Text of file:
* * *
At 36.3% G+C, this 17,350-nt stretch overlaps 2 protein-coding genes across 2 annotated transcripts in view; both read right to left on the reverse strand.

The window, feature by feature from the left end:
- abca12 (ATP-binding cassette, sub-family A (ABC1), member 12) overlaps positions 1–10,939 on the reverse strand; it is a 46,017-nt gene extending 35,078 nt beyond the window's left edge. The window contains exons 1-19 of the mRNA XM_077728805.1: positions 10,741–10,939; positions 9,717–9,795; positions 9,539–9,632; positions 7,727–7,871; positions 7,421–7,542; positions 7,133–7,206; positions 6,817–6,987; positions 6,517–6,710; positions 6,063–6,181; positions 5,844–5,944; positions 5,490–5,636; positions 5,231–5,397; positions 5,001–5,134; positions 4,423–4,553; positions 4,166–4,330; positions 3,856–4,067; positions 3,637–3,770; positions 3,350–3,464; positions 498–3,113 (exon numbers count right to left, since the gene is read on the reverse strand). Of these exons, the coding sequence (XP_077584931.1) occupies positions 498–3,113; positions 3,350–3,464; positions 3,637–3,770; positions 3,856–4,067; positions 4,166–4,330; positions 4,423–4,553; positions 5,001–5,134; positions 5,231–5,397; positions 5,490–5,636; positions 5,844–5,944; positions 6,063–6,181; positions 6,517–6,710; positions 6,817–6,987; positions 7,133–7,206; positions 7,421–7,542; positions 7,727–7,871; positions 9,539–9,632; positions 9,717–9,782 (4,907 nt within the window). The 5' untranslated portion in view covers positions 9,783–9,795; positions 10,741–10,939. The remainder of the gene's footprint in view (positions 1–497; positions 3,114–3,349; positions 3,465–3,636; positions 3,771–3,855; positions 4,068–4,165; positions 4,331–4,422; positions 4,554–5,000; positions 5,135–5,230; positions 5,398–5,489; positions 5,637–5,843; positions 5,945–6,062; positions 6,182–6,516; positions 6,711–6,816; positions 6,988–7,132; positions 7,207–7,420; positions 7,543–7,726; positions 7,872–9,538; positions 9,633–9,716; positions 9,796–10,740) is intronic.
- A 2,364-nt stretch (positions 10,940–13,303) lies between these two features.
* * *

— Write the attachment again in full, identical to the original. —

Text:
At 36.3% G+C, this 17,350-nt stretch overlaps 2 protein-coding genes across 2 annotated transcripts in view; both read right to left on the reverse strand.

The window, feature by feature from the left end:
- abca12 (ATP-binding cassette, sub-family A (ABC1), member 12) overlaps positions 1–10,939 on the reverse strand; it is a 46,017-nt gene extending 35,078 nt beyond the window's left edge. The window contains exons 1-19 of the mRNA XM_077728805.1: positions 10,741–10,939; positions 9,717–9,795; positions 9,539–9,632; positions 7,727–7,871; positions 7,421–7,542; positions 7,133–7,206; positions 6,817–6,987; positions 6,517–6,710; positions 6,063–6,181; positions 5,844–5,944; positions 5,490–5,636; positions 5,231–5,397; positions 5,001–5,134; positions 4,423–4,553; positions 4,166–4,330; positions 3,856–4,067; positions 3,637–3,770; positions 3,350–3,464; positions 498–3,113 (exon numbers count right to left, since the gene is read on the reverse strand). Of these exons, the coding sequence (XP_077584931.1) occupies positions 498–3,113; positions 3,350–3,464; positions 3,637–3,770; positions 3,856–4,067; positions 4,166–4,330; positions 4,423–4,553; positions 5,001–5,134; positions 5,231–5,397; positions 5,490–5,636; positions 5,844–5,944; positions 6,063–6,181; positions 6,517–6,710; positions 6,817–6,987; positions 7,133–7,206; positions 7,421–7,542; positions 7,727–7,871; positions 9,539–9,632; positions 9,717–9,782 (4,907 nt within the window). The 5' untranslated portion in view covers positions 9,783–9,795; positions 10,741–10,939. The remainder of the gene's footprint in view (positions 1–497; positions 3,114–3,349; positions 3,465–3,636; positions 3,771–3,855; positions 4,068–4,165; positions 4,331–4,422; positions 4,554–5,000; positions 5,135–5,230; positions 5,398–5,489; positions 5,637–5,843; positions 5,945–6,062; positions 6,182–6,516; positions 6,711–6,816; positions 6,988–7,132; positions 7,207–7,420; positions 7,543–7,726; positions 7,872–9,538; positions 9,633–9,716; positions 9,796–10,740) is intronic.
- A 2,364-nt stretch (positions 10,940–13,303) lies between these two features.